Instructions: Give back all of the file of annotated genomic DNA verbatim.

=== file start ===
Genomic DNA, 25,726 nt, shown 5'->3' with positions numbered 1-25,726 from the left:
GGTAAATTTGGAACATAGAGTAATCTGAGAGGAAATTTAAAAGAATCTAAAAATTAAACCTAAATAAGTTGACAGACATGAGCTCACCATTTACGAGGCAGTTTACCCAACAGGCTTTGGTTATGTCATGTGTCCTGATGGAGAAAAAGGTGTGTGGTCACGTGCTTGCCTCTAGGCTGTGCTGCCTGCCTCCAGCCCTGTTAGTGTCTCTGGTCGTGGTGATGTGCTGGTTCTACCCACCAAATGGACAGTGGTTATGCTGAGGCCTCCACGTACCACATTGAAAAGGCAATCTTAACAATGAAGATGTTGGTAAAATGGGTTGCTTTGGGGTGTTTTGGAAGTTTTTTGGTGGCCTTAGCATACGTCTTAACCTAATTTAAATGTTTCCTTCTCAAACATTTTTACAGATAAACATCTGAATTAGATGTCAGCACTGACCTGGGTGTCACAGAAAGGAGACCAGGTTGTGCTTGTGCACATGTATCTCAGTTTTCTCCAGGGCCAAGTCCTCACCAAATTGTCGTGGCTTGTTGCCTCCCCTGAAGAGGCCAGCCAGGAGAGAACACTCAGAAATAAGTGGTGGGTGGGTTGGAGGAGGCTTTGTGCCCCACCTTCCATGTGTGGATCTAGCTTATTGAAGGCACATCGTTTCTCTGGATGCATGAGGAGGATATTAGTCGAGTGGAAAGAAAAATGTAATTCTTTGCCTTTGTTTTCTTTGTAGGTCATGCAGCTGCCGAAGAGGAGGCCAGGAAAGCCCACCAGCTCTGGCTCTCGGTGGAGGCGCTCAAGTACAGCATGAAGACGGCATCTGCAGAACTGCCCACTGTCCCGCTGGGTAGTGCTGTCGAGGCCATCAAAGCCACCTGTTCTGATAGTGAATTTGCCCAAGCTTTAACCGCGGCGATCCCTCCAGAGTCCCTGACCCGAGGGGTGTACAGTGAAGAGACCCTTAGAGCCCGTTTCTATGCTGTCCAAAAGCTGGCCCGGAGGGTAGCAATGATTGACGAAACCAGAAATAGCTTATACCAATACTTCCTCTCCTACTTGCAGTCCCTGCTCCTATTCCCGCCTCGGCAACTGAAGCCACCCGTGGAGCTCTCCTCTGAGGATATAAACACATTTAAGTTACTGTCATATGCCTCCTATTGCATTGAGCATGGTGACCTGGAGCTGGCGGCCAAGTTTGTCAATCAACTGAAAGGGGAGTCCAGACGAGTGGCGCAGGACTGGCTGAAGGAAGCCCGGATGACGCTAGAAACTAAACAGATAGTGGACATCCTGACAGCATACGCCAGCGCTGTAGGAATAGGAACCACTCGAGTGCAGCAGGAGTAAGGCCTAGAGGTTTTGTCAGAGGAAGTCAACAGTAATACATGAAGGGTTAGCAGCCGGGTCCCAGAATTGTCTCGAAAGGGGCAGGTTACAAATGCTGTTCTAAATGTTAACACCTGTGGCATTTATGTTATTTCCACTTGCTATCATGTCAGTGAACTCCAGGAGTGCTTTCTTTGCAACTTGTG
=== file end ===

Genomic DNA, 25,726 nt, shown 5'->3' with positions numbered 1-25,726 from the left:
GGTAAATTTGGAACATAGAGTAATCTGAGAGGAAATTTAAAAGAATCTAAAAATTAAACCTAAATAAGTTGACAGACATGAGCTCACCATTTACGAGGCAGTTTACCCAACAGGCTTTGGTTATGTCATGTGTCCTGATGGAGAAAAAGGTGTGTGGTCACGTGCTTGCCTCTAGGCTGTGCTGCCTGCCTCCAGCCCTGTTAGTGTCTCTGGTCGTGGTGATGTGCTGGTTCTACCCACCAAATGGACAGTGGTTATGCTGAGGCCTCCACGTACCACATTGAAAAGGCAATCTTAACAATGAAGATGTTGGTAAAATGGGTTGCTTTGGGGTGTTTTGGAAGTTTTTTGGTGGCCTTAGCATACGTCTTAACCTAATTTAAATGTTTCCTTCTCAAACATTTTTACAGATAAACATCTGAATTAGATGTCAGCACTGACCTGGGTGTCACAGAAAGGAGACCAGGTTGTGCTTGTGCACATGTATCTCAGTTTTCTCCAGGGCCAAGTCCTCACCAAATTGTCGTGGCTTGTTGCCTCCCCTGAAGAGGCCAGCCAGGAGAGAACACTCAGAAATAAGTGGTGGGTGGGTTGGAGGAGGCTTTGTGCCCCACCTTCCATGTGTGGATCTAGCTTATTGAAGGCACATCGTTTCTCTGGATGCATGAGGAGGATATTAGTCGAGTGGAAAGAAAAATGTAATTCTTTGCCTTTGTTTTCTTTGTAGGTCATGCAGCTGCCGAAGAGGAGGCCAGGAAAGCCCACCAGCTCTGGCTCTCGGTGGAGGCGCTCAAGTACAGCATGAAGACGGCATCTGCAGAACTGCCCACTGTCCCGCTGGGTAGTGCTGTCGAGGCCATCAAAGCCACCTGTTCTGATAGTGAATTTGCCCAAGCTTTAACCGCGGCGATCCCTCCAGAGTCCCTGACCCGAGGGGTGTACAGTGAAGAGACCCTTAGAGCCCGTTTCTATGCTGTCCAAAAGCTGGCCCGGAGGGTAGCAATGATTGACGAAACCAGAAATAGCTTATACCAATACTTCCTCTCCTACTTGCAGTCCCTGCTCCTATTCCCGCCTCGGCAACTGAAGCCACCCGTGGAGCTCTCCTCTGAGGATATAAACACATTTAAGTTACTGTCATATGCCTCCTATTGCATTGAGCATGGTGACCTGGAGCTGGCGGCCAAGTTTGTCAATCAACTGAAAGGGGAGTCCAGACGAGTGGCGCAGGACTGGCTGAAGGAAGCCCGGATGACGCTAGAAACTAAACAGATAGTGGACATCCTGACAGCATACGCCAGCGCTGTAGGAATAGGAACCACTCGAGTGCAGCAGGAGTAAGGCCTAGAGGTTTTGTCAGAGGAAGTCAACAGTAATACATGAAGGGTTAGCAGCCGGGTCCCAGAATTGTCTCGAAAGGGGCAGGTTACAAATGCTGTTCTAAATGTTAACACCTGTGGCATTTATGTTATTTCCACTTGCTATCATGTCAGTGAACTCCAGGAGTGCTTTCTTTGCAACTTGTG